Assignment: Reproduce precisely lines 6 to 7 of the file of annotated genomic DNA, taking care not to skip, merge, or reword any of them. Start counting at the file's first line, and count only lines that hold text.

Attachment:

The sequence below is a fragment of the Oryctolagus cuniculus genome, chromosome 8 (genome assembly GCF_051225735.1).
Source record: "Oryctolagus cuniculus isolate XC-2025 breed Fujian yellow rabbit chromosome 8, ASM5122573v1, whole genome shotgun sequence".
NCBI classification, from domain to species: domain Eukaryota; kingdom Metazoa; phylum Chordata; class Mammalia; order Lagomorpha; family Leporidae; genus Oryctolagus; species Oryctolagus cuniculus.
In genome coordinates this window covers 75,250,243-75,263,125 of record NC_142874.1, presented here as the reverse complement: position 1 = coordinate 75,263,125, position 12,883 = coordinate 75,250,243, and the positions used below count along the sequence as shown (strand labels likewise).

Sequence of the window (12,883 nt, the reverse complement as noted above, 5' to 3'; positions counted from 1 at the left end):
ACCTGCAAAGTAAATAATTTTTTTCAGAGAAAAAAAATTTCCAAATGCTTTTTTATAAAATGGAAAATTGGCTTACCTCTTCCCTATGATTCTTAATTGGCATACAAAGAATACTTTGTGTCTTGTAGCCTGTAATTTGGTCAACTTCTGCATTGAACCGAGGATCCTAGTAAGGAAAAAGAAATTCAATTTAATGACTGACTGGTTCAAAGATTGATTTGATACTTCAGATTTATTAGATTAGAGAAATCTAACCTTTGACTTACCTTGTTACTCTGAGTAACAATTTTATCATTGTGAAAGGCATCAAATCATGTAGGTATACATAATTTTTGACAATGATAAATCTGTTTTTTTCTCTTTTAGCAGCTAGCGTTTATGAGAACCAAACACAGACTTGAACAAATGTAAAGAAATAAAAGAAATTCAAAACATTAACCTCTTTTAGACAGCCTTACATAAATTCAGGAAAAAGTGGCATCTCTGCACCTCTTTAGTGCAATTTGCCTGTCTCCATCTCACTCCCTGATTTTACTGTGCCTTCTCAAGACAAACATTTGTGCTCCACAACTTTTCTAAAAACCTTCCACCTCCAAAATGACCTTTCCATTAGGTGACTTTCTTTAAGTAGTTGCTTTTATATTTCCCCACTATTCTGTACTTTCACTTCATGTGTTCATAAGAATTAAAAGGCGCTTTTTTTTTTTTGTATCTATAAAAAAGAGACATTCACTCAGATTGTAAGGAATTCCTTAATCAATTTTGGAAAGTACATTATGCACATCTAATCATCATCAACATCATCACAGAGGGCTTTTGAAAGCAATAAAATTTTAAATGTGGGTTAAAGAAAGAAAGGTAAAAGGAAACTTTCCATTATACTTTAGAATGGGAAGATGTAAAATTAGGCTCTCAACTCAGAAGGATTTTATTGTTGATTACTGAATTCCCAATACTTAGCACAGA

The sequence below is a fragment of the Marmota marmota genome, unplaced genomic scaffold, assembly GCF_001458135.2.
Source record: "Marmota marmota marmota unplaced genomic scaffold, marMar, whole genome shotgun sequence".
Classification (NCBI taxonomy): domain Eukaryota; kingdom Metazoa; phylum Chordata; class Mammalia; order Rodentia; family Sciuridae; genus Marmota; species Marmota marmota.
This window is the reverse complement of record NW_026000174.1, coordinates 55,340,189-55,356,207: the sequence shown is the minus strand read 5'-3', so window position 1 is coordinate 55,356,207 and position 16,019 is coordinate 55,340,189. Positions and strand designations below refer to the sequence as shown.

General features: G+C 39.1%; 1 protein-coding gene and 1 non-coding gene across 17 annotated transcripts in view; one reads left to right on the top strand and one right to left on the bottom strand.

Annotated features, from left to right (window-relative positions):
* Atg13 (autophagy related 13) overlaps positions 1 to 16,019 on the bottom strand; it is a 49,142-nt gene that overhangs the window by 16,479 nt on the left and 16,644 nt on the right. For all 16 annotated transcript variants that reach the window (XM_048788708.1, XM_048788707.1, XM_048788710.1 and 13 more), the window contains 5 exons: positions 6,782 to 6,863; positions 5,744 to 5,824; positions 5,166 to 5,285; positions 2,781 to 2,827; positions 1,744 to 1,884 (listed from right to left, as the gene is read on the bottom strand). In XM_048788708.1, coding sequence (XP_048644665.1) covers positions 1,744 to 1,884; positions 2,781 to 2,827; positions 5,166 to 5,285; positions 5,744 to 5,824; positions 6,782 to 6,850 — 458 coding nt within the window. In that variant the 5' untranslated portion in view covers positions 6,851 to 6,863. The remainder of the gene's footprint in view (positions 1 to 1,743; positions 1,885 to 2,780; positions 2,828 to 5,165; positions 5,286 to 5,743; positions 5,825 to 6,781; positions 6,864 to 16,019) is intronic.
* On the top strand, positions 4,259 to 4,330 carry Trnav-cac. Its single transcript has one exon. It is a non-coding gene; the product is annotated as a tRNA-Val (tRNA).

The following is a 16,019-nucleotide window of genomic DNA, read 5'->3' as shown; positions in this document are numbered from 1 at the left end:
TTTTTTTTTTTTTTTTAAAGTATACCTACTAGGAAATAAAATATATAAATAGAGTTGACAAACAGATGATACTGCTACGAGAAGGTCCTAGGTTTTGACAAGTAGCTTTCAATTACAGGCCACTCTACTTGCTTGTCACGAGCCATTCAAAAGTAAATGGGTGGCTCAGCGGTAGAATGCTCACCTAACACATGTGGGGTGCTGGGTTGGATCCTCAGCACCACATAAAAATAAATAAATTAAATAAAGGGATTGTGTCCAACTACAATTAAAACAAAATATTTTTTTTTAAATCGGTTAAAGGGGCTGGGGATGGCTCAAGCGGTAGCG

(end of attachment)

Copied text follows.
ACCTGCAAAGTAAATAATTTTTTTCAGAGAAAAAAAATTTCCAAATGCTTTTTTATAAAATGGAAAATTGGCTTACCTCTTCCCTATGATTCTTAATTGGCATACAAAGAATACTTTGTGTCTTGTAGCCTGTAATTTGGTCAACTTCTGCATTGAACCGAGGATCCTAGTAAGGAAAAAGAAATTCAATTTAATGACTGACTGGTTCAAAGATTGATTTGATACTTCAGATTTATTAGATTAGAGAAATCTAACCTTTGACTTACCTTGTTACTCTGAGTAACAATTTTATCATTGTGAAAGGCATCAAATCATGTAGGTATACATAATTTTTGACAATGATAAATCTGTTTTTTTCTCTTTTAGCAGCTAGCGTTTATGAGAACCAAACACAGACTTGAACAAATGTAAAGAAATAAAAGAAATTCAAAACATTAACCTCTTTTAGACAGCCTTACATAAATTCAGGAAAAAGTGGCATCTCTGCACCTCTTTAGTGCAATTTGCCTGTCTCCATCTCACTCCCTGATTTTACTGTGCCTTCTCAAGACAAACATTTGTGCTCCACAACTTTTCTAAAAACCTTCCACCTCCAAAATGACCTTTCCATTAGGTGACTTTCTTTAAGTAGTTGCTTTTATATTTCCCCACTATTCTGTACTTTCACTTCATGTGTTCATAAGAATTAAAAGGCGCTTTTTTTTTTTTGTATCTATAAAAAAGAGACATTCACTCAGATTGTAAGGAATTCCTTAATCAATTTTGGAAAGTACATTATGCACATCTAATCATCATCAACATCATCACAGAGGGCTTTTGAAAGCAATAAAATTTTAAATGTGGGTTAAAGAAAGAAAGGTAAAAGGAAACTTTCCATTATACTTTAGAATGGGAAGATGTAAAATTAGGCTCTCAACTCAGAAGGATTTTATTGTTGATTACTGAATTCCCAATACTTAGCACAGA

The sequence below is a fragment of the Marmota marmota genome, unplaced genomic scaffold, assembly GCF_001458135.2.